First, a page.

Research Article | Volume: 11, Issue: 12, December, 2021

Impact of practice settings on knowledge, attitude, and practice of disposal of unwanted pharmaceuticals among pharmacists in a selected city of Tamil Nadu

Siva Shree Rajagopalan Suresh Babu Saranya Subbaiah Sarang Paniot Shivani Ramesh Vanitha Rani Nagasubramanian   

Open Access   

Published:  Dec 05, 2021

DOI: 10.7324/JAPS.2021.1101214
Abstract

A cross-sectional study was conducted among 86 hospital pharmacists of a tertiary care university hospital and 86 community pharmacists in the metropolitan city in Tamil Nadu to assess the impact of practice settings on their knowledge, attitude, and practice of safe disposal of expired and unwanted medicines. A 19-item validated questionnaire was administered to the study subjects, and their responses were analyzed statistically. Around 65% of the hospital pharmacists and only 30% of community pharmacists stated returning drugs to the source as the best method of unwanted drug disposal. 67% of the hospital pharmacists were aware of the environmental hazards caused by improper disposal of medicines, but only 32% of community pharmacists were aware of the same. 88% of the hospital pharmacists accepted the use of collection boxes and display of posters on safe disposal in the pharmacies and both consented to participate in educational programs focusing on safe disposal of medicines. Pharmacists practicing in the hospital pharmacy setting had significantly better knowledge and attitude on safe disposal of unwanted medicines than those practicing in the community. Continuous educational interventions and awareness workshops for the community pharmacists on safe medication disposal is the need of the hour.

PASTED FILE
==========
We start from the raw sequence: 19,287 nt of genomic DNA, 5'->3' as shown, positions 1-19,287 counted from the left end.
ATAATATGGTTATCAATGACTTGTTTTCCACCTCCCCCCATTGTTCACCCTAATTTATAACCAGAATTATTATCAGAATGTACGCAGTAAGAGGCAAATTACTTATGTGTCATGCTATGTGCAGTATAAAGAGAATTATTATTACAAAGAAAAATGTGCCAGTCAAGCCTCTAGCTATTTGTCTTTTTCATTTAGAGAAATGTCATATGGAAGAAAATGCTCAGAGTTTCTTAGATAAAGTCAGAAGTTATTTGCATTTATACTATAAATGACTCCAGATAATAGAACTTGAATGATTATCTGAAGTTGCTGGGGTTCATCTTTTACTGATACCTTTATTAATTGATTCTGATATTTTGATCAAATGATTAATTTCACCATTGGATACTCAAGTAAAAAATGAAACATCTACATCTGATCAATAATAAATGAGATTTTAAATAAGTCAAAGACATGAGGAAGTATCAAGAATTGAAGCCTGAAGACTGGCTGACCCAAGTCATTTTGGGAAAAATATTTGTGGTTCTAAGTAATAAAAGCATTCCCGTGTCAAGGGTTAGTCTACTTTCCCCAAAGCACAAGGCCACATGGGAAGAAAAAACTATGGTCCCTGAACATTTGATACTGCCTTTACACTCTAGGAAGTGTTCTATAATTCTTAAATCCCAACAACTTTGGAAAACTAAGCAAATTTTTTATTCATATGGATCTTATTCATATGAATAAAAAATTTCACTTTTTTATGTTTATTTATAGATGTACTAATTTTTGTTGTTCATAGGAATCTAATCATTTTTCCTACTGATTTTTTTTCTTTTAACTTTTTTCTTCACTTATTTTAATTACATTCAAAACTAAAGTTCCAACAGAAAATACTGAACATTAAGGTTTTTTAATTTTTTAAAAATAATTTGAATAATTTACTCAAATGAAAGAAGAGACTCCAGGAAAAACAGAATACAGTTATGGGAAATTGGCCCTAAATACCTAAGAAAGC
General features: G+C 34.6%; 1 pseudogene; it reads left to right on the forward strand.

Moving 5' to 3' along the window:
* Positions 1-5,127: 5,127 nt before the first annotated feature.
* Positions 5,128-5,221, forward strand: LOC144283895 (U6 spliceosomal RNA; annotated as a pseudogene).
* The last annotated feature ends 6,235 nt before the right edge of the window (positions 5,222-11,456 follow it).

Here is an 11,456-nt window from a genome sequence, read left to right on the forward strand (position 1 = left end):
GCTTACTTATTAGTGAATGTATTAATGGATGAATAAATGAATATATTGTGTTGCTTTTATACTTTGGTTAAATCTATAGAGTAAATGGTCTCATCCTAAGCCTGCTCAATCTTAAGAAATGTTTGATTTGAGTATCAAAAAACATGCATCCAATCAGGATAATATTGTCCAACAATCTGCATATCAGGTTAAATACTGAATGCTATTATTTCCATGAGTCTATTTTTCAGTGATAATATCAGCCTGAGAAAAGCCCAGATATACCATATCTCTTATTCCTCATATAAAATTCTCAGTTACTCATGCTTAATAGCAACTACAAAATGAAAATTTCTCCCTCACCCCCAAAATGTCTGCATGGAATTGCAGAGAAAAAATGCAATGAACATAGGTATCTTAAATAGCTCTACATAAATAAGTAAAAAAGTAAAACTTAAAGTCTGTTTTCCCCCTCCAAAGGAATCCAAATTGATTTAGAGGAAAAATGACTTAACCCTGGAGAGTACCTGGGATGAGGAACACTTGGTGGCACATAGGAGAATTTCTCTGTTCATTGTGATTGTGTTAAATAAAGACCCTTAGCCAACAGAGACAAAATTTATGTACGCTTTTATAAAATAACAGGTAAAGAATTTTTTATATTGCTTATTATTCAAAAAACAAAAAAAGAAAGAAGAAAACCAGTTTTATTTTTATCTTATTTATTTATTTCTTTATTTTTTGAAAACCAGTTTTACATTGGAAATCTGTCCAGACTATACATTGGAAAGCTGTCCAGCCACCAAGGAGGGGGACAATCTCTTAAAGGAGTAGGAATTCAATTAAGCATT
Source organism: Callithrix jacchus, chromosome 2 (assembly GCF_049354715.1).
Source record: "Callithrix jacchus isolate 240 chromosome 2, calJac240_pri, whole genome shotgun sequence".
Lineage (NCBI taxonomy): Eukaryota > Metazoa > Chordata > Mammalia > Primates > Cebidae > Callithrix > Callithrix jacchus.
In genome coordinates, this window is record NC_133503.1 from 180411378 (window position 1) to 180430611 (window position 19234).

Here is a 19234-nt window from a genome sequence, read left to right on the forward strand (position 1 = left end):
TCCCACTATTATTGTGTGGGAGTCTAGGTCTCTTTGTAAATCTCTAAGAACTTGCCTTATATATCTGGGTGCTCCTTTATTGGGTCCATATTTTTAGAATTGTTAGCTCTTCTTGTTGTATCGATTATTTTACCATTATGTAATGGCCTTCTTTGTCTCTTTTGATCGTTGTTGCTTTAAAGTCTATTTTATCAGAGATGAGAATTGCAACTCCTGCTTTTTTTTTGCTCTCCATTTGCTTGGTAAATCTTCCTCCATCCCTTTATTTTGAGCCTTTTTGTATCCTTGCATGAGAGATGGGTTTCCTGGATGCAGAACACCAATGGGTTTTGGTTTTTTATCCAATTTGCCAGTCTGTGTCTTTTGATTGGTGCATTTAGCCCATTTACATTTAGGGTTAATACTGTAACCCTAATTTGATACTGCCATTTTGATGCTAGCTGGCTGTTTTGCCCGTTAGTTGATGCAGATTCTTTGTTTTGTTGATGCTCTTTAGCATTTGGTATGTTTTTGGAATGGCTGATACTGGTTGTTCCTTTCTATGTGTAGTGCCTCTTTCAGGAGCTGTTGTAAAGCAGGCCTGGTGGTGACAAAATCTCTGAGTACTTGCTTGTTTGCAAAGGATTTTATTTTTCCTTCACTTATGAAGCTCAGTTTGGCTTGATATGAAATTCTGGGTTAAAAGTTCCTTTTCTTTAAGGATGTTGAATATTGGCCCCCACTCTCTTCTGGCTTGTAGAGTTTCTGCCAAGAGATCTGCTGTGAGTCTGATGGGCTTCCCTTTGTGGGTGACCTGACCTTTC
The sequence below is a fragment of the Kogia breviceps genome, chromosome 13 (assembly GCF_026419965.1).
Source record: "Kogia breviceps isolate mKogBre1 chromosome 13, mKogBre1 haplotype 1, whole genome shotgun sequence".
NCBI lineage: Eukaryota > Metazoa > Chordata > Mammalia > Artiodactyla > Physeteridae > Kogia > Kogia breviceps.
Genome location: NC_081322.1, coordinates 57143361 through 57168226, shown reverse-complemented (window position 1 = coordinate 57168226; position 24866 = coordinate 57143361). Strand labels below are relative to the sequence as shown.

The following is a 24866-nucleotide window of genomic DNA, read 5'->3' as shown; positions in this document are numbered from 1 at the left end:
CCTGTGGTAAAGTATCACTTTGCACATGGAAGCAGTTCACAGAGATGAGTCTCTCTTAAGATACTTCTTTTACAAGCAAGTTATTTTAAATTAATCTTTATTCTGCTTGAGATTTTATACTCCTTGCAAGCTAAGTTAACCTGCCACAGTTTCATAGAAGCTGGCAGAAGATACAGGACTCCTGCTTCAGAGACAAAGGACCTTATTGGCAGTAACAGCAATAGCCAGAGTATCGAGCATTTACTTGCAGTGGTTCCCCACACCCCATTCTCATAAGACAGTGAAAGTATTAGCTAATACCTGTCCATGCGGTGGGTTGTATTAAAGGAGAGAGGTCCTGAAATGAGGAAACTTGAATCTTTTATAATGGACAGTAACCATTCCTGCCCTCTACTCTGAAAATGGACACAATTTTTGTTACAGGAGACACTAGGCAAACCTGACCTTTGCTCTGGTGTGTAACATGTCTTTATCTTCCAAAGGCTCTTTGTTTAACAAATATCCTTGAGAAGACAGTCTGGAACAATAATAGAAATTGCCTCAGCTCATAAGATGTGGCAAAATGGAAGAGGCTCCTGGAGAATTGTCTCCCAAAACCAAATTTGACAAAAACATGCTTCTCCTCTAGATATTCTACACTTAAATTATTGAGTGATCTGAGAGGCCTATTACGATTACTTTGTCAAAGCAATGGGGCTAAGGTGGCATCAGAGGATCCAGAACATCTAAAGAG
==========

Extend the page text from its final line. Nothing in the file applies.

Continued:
Keyword:     Unwanted medicines safe disposal practice settings pharmacists knowledge attitude practice


Citation:

Nagasubramanian VR, Sivashree RS, Saranya S, Sarang P, Shivani R. Impact of practice settings on knowledge, attitude and practice of disposal of unwanted pharmaceuticals among pharmacists in a selected city of Tamil Nadu. J Appl Pharm Sci, 2021;11(12):151–157.

Copyright: © The Author(s). This is an open-access article distributed under the Creative Commons Attribution License, which permits unrestricted use, distribution, and reproduction in any medium, provided the original work is properly cited.

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INTRODUCTION

Disposing drugs in an unsafe manner poses a serious threat to the environment and is also associated with environmental pollution and health hazard (Albaroodi, 2019). In this context, “eco-pharmacovigilance” is an important area with a definition as follows: the science and activities associated with the detection, evaluation, understanding, and prevention of adverse effects of pharmaceuticals in the environment (Holm et al., 2013). There is a persisting environmental issue on the disposal of expired, unused, or unwanted medicines in India. Due to the lack of studies in this area, the exact repercussions are unknown (Mani and Thawani, 2019).

Most of the pharmacies in India return the unused medicines to the source of purchase for money or throw them in the garbage. Awareness of the hazards of improper drug disposal to the environment is very less, and a lot of pharmacies dispose of syrup, ointments, and even tablets using common, everyday disposal methods, such as throwing medicines in the garbage, toilet, and sink.

Over the years, human pharmaceuticals have been detected increasingly in the surface water (Sonowal et al., 2017) due to patient excretion into the sewage system, direct release through sewage in manufacturing units, and disposal of unused medication via trash or flushing through toilets (Srivastava et al., 2014) In addition to the environmental and ecological effects, the risk of adverse effects is also increased due to the stocking of expired and unused medicines or the donation to others leading to accidental or inappropriate ingestion. There is a hazardous effect on the vulnerable population including pregnant women, newborns, and children due to the long-term exposure of pharmaceuticals (Daughton, 2003). Studies show that there is an alarming decrease in the sperm count in men in the last few years (Carlsen et al., 1992). Also, there is evidence showing the presence of antibiotics in the environment which leads to antibiotic resistance (Costanzo et al., 2005).